On the heels of Joan Tower's 70th birthday concert at Merkin Hall -- where Joan presented music written by some of the musicians who've played her own work -- comes another triumph of participation. On October 2, Bang on a Can's office staff will offer their own performances, at the Bell House in Brooklyn, NY. They call their music, variously, nouveau-bluegrass, smarty-pants avant;skronk, neo-indie-classicism, baroque noir (I like that one), and boogie-down anachronism-funk, while happily telling us that "such ludicrous descriptive categories … [Read more...]

Formal dress footnote

When I was younger, into the 1960s, the president of the US never appeared in public without a suit and tie. Or at least a jacket and tie. Then late in the '70s Jimmy Carter went on TV wearing a sweater. That was the beginning of a huge change. Now it's routine to see presidents and presidential candidates in shirtsleeves. Our society, in other words, has gotten lots less formal. So why shouldn't classical music follow suit? And if the might and majesty of the U.S. government now doesn't have to be represented by a gentleman in business … [Read more...]

Formal dress (summing up)

(A portion of a famous photograph by Weegee, showing society women on their way to the opening of the Metropolitan Opera season in 1943. Yet another example of formal dress of a kind we just don't see anymore in real life.)First, the new comment system -- I love it, love it. Comments go online without waiting for my approval. So they go up fast, many of you comment on the comments, conversations start. And I don't have to do anything at all. I don't have to take time to approve each one, and I'm freed from the temptation of adding my own … [Read more...]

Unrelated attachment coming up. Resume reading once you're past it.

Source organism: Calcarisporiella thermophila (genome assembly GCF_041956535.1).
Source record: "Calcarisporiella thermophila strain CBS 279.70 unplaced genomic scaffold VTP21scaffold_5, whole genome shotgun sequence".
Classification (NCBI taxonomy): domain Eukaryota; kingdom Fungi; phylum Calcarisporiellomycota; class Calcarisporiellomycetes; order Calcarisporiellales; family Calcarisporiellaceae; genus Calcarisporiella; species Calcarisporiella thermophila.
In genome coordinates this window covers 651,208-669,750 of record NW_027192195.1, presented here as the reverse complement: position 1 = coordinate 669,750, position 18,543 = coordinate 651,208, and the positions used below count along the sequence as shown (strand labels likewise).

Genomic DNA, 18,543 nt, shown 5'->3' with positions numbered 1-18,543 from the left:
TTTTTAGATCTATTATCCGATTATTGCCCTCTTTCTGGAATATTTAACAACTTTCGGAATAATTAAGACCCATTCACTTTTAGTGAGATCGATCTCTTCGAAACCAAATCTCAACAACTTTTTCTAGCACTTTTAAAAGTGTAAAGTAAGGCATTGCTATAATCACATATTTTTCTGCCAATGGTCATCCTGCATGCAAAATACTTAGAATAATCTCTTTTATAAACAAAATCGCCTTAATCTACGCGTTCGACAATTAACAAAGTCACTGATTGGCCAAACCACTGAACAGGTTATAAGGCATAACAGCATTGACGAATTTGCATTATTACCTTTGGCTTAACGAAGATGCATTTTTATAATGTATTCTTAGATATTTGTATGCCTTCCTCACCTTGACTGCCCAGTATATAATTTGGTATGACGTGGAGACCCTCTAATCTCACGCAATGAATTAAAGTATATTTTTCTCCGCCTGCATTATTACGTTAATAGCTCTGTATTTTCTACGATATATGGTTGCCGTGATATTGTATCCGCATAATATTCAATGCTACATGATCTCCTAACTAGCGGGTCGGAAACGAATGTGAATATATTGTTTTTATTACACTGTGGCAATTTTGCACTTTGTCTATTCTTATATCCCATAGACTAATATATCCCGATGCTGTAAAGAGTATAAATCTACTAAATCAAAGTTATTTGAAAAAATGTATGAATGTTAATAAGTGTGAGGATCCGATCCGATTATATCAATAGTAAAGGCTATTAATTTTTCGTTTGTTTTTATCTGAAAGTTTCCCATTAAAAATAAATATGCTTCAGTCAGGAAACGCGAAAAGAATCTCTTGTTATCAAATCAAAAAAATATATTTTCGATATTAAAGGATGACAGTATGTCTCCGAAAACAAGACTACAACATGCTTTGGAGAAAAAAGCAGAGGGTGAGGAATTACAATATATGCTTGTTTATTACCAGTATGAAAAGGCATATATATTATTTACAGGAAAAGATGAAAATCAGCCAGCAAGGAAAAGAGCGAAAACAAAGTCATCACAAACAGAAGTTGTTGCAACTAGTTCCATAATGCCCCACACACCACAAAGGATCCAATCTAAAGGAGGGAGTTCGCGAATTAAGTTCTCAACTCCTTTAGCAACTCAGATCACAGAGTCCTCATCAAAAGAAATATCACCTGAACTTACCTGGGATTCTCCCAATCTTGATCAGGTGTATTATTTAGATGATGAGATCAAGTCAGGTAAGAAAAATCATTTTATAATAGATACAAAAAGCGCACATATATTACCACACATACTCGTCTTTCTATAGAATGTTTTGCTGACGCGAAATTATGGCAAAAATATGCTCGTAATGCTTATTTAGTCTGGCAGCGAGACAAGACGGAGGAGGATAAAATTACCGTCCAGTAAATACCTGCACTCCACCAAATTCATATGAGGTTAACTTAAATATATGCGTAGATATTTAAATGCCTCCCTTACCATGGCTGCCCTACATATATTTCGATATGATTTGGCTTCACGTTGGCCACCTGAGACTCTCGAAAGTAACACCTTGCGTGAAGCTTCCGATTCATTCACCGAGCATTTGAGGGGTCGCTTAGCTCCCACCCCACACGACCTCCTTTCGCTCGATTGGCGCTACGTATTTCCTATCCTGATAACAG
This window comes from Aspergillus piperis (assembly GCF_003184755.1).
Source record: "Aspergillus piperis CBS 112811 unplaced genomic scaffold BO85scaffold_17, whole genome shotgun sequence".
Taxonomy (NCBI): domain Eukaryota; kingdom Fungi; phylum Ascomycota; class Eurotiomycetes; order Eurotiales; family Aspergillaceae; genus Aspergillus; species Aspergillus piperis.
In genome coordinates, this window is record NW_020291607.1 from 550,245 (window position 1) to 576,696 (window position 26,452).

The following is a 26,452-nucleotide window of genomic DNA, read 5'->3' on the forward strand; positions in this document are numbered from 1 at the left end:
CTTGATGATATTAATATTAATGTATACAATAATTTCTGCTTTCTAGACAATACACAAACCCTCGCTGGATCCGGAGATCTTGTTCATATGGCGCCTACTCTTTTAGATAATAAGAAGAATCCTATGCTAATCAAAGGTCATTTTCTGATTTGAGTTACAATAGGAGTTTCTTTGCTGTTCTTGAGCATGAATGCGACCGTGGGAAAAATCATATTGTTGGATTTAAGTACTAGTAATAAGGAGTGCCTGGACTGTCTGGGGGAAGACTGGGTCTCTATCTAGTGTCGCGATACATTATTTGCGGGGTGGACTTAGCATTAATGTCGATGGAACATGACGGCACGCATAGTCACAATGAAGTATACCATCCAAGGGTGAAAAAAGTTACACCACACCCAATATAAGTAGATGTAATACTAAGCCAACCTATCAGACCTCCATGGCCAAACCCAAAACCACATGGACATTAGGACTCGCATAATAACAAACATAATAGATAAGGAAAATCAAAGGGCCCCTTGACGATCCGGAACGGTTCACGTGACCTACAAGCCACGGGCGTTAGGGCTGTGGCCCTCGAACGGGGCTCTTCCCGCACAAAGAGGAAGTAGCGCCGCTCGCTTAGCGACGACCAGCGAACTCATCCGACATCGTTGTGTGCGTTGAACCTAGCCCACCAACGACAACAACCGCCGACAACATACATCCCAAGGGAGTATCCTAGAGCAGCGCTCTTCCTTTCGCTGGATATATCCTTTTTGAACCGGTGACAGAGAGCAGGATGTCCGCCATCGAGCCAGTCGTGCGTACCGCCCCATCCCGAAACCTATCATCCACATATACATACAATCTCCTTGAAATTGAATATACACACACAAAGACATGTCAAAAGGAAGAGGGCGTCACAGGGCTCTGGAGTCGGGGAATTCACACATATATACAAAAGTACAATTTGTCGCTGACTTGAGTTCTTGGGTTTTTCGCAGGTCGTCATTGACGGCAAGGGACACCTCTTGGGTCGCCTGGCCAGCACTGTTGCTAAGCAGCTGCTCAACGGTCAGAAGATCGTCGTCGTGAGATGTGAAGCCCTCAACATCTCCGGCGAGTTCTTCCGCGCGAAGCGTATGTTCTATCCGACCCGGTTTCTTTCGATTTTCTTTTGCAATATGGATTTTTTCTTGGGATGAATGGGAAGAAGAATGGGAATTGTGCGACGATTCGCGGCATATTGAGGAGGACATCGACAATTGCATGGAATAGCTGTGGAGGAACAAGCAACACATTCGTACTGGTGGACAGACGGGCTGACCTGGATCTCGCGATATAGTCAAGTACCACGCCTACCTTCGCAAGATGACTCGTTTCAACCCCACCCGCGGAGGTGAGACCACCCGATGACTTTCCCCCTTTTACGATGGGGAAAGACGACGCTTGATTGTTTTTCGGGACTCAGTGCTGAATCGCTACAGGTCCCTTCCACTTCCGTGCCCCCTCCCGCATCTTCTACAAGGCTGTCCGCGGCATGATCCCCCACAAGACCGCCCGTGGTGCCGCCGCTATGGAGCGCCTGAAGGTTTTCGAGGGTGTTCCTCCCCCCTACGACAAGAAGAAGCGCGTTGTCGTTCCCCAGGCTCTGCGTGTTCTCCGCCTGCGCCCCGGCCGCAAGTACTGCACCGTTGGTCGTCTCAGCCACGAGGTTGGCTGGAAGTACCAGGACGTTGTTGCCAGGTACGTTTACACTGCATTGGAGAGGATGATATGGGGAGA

Comments

In response to DJA -- thanks for alerting me to check whether the new comments process really does work. Apparently it does, with just one glitch. All comments are posting automatically, as they're supposed to. Except for one, a comment on my formal dress post, which somehow landed in my inbox, marked "unapproved." I have no idea why that happened. Maybe there's a delay, sometimes or always, before comments appear, but with the one exception I've noted (and which I don't understand), everything you all post is getting on the site.If any more … [Read more...]

Vacation thoughts — formal dress

While I was away, I had many thoughts I could have posted in the blog. Here's one of them: This photo was taken in 1937. It shows two boys from Eton, one of England's leading public schools (we'd call them prep schools in the USA). They're visiting London -- not to go to the opera, or meet the king, but to attend a cricket match, with Eton's rival, Harrow. Working-class boys are gawking at them.The photo ran in the Guardian, the British paper, at the end of August. They used it to illustrate a piece on continuing inequality in British … [Read more...]

“Of a star outshines the rays”

Singing in the shower this morning. "Il balen," the baritone aria from Il Trovatore, a good exercise for breath support. And as I sang, I suddenly heard the words I was singing:Il balen del tuo sorrisoD'una stella vince il raggioThe light of your smileOf a star outshines the raysStilted, no? I had to laugh. "Balen," also, is a poetic or obsolete shortening of the current word, "baleno." So how often, when we're reading titles in the opera house, are Italian operas translated in their full archaic glory? Hardly ever, I'd think, maybe never. The … [Read more...]

Return

So, yes, I'm back from vacation, and already plunged deep into the new year. (Years really do seem to start in September.) Wednesday my Juilliard graduate course on music criticism began, and today, Thursday, I spent the day at a major music school outside New York, serving on a private panel to help the school decide what to do with technology. My Juilliard link, by the way, takes you to the same webpage the students use in the course, so you can do the assignments along with them, if you're somehow interested in doing that. You can also look … [Read more...]

Making musicians compose

I was going to return from vacation with a post about -- what else -- myself? (I'm a blogger, right?) But then I thought it'd be more fun to start with something about Joan Tower's concert last Saturday night, at Merkin Hall in New York. She celebrated her 70th birthday, and some top musicians played her music. I love her stuff, and especially liked hearing pieces live that I only knew from recordings. Even though I'd studied some of the pieces, and wrote liner notes about them for Joan's Naxos CD, I was struck by how physical they sounded … [Read more...]